Case analysis: a defense contractor to possess confidential information about a competitor.

Yesit is more serious in the case of a defense contractor to possess confidential information about a competitor.

Specific features of greater seriousness of possession of confidential information in defense industry contracting

Great deals of people are involved. In Maine Bath Iron Works was the largest private employer with 10,400 employees. As BIW’s only competitor Ingalls Shipbuilding in Mississippi must have a comparatively large amount of about 10,000 employees too. Calculate as 4 people in one family, and then there will be 80,000 people involved. Not mention thousands suppliers which rely heavily these two defense contractors. Within this case if BIW did not timely correct the situation and used the confidential document to make it in advantage in the bidding process but later found out by the independent investigation of the navy then BIW would probably be deprived of the qualification as a defense contractor. If so, an estimated one million people will be affected and a temporarily social unrest was anticipated in Main state.

It is about top secrecy of national defense. Just as what was printed on the confidential document in this case: business sensitive, most of information that the defense contractors may contact or hold is of top secrecy of the national defense and should not be treated like commodities. If papers of top secrecy could be allowed to copy and delivered like what had been done to the “business sensitive” document it’s foreseeable that some executive would bring it home to continue the computer base modeling analysis. Sooner or later accidents will happen. Once because of the lame confidential work some top confidential papers are leak out from the a defense contractor and obtained by some hostile parties like terrorist then 911 could no longer be the largest terrorist attack in the US history. So when the issue is about the national interest, extraordinary ethical issue intensity should be attached to it. And any tiny wrongdoing must be strictly prevented in case that a big disaster will be created from it.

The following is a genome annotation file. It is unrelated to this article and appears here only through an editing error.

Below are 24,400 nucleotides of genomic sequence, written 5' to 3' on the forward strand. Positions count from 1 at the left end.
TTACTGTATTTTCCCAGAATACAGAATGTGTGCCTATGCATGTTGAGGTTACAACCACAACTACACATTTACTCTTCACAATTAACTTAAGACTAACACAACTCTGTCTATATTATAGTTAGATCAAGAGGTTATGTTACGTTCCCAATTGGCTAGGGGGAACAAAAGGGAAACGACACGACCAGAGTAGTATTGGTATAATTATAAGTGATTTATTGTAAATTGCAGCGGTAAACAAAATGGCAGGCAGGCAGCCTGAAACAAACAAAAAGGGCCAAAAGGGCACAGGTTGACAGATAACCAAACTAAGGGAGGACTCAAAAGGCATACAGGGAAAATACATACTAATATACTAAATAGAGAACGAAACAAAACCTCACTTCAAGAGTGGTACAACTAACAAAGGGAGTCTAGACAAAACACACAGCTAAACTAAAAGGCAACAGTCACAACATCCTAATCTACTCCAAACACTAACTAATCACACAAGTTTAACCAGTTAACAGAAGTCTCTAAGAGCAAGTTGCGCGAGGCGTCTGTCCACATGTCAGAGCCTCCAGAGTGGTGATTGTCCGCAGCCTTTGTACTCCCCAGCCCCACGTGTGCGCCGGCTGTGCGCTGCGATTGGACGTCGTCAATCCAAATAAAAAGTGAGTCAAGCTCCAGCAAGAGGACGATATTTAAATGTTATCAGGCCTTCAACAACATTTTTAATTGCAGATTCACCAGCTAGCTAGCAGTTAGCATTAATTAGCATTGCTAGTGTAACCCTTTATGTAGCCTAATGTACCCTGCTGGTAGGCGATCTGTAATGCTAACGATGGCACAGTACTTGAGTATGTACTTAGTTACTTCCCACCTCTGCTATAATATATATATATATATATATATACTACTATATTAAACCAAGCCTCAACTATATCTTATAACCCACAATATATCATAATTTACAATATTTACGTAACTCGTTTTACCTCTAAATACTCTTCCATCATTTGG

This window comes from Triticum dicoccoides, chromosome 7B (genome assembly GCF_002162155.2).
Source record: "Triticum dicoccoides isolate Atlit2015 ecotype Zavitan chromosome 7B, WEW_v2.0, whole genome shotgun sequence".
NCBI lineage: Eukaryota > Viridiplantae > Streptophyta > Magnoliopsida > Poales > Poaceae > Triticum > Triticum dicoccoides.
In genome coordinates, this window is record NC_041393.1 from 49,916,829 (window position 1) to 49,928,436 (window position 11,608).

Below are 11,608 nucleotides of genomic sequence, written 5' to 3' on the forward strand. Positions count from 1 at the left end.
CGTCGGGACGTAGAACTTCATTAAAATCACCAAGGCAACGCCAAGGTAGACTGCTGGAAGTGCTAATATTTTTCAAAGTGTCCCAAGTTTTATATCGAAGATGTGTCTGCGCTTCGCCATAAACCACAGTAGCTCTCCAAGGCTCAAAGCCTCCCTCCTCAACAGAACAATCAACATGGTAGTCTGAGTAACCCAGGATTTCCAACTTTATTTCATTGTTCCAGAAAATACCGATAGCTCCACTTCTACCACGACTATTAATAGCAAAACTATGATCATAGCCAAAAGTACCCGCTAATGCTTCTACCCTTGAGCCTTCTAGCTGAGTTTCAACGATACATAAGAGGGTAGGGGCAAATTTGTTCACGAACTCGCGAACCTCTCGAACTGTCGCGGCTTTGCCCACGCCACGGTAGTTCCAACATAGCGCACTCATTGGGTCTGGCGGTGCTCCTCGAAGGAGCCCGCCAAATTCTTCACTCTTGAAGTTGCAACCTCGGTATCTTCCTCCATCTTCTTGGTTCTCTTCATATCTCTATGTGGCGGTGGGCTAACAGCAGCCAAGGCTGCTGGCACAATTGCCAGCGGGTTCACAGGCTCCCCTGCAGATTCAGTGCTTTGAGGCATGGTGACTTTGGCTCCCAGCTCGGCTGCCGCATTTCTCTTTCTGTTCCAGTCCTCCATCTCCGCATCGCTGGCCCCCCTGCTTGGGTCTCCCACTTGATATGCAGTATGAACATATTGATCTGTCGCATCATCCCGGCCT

Defense industries have different rules from other industries. My sister work in the hospital as a nurse, she always wears mask in the public places outside her workplace-the hospital because she has used to wearing it. As she told me once, they (the nurses) must wear mask even there is no patients, simply because this is rule. Every industry has its own rule that is overwhelmingly compulsory. As in the defense industry any unauthorized access to sensitive information is strictly prohibited, this is rule in this industry and it is well understandable. In this case employees in BIW were not allowed to open the document marked with “business sensitive” without the permission from the navy. Even there was just some blank papers according to the rule because they had know that document was “sensitive” and most probably was left by the navy officials the day before, according to the rule what was expected of senior managers from BIW was to return the document to the navy without actions and hesitation.

Creditability is the base requirement of a defense contractor. Like a signature to a certified public accountant, creditability and promises keeping is critical to a defense contractor. Because BIW was a signatory to the DII and had agree to abide any federal procurement laws including the federal Procurement Integrity Act which clearly require the defense contractors to certify that they have not been in unauthorized possession of any proprietary information. So if BIW use the stealing information in business then it does lose its creditability and break its promises to the military and once the navy knows this BIW is not far from applying chapter 9 or being nationalized.

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